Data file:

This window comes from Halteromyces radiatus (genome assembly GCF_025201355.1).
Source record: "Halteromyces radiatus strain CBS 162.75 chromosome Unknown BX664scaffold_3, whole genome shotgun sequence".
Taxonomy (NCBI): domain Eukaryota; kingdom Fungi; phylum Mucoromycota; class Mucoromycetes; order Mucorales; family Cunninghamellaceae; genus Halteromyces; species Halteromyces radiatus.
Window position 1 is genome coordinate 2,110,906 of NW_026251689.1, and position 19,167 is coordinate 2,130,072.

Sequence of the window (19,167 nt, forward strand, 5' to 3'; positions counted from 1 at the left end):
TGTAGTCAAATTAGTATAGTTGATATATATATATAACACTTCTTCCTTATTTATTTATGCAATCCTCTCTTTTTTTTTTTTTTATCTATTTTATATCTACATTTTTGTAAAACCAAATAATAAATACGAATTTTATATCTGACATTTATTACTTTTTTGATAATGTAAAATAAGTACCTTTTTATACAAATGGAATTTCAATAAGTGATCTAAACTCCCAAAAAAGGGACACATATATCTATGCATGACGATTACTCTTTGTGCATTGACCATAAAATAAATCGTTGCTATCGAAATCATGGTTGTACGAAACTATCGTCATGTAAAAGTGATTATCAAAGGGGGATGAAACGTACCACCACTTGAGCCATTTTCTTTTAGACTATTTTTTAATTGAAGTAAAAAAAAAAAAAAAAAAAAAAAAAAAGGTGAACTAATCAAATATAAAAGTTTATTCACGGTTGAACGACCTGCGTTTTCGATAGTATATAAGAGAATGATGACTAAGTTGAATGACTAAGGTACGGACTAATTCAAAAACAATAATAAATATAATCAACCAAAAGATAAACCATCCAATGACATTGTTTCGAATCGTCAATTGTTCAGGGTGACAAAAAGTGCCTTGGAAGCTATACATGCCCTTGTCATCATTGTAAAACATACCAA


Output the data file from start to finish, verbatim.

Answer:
This window comes from Halteromyces radiatus (genome assembly GCF_025201355.1).
Source record: "Halteromyces radiatus strain CBS 162.75 chromosome Unknown BX664scaffold_3, whole genome shotgun sequence".
Taxonomy (NCBI): domain Eukaryota; kingdom Fungi; phylum Mucoromycota; class Mucoromycetes; order Mucorales; family Cunninghamellaceae; genus Halteromyces; species Halteromyces radiatus.
Window position 1 is genome coordinate 2,110,906 of NW_026251689.1, and position 19,167 is coordinate 2,130,072.

Sequence of the window (19,167 nt, forward strand, 5' to 3'; positions counted from 1 at the left end):
TGTAGTCAAATTAGTATAGTTGATATATATATATAACACTTCTTCCTTATTTATTTATGCAATCCTCTCTTTTTTTTTTTTTTATCTATTTTATATCTACATTTTTGTAAAACCAAATAATAAATACGAATTTTATATCTGACATTTATTACTTTTTTGATAATGTAAAATAAGTACCTTTTTATACAAATGGAATTTCAATAAGTGATCTAAACTCCCAAAAAAGGGACACATATATCTATGCATGACGATTACTCTTTGTGCATTGACCATAAAATAAATCGTTGCTATCGAAATCATGGTTGTACGAAACTATCGTCATGTAAAAGTGATTATCAAAGGGGGATGAAACGTACCACCACTTGAGCCATTTTCTTTTAGACTATTTTTTAATTGAAGTAAAAAAAAAAAAAAAAAAAAAAAAAAAGGTGAACTAATCAAATATAAAAGTTTATTCACGGTTGAACGACCTGCGTTTTCGATAGTATATAAGAGAATGATGACTAAGTTGAATGACTAAGGTACGGACTAATTCAAAAACAATAATAAATATAATCAACCAAAAGATAAACCATCCAATGACATTGTTTCGAATCGTCAATTGTTCAGGGTGACAAAAAGTGCCTTGGAAGCTATACATGCCCTTGTCATCATTGTAAAACATACCAA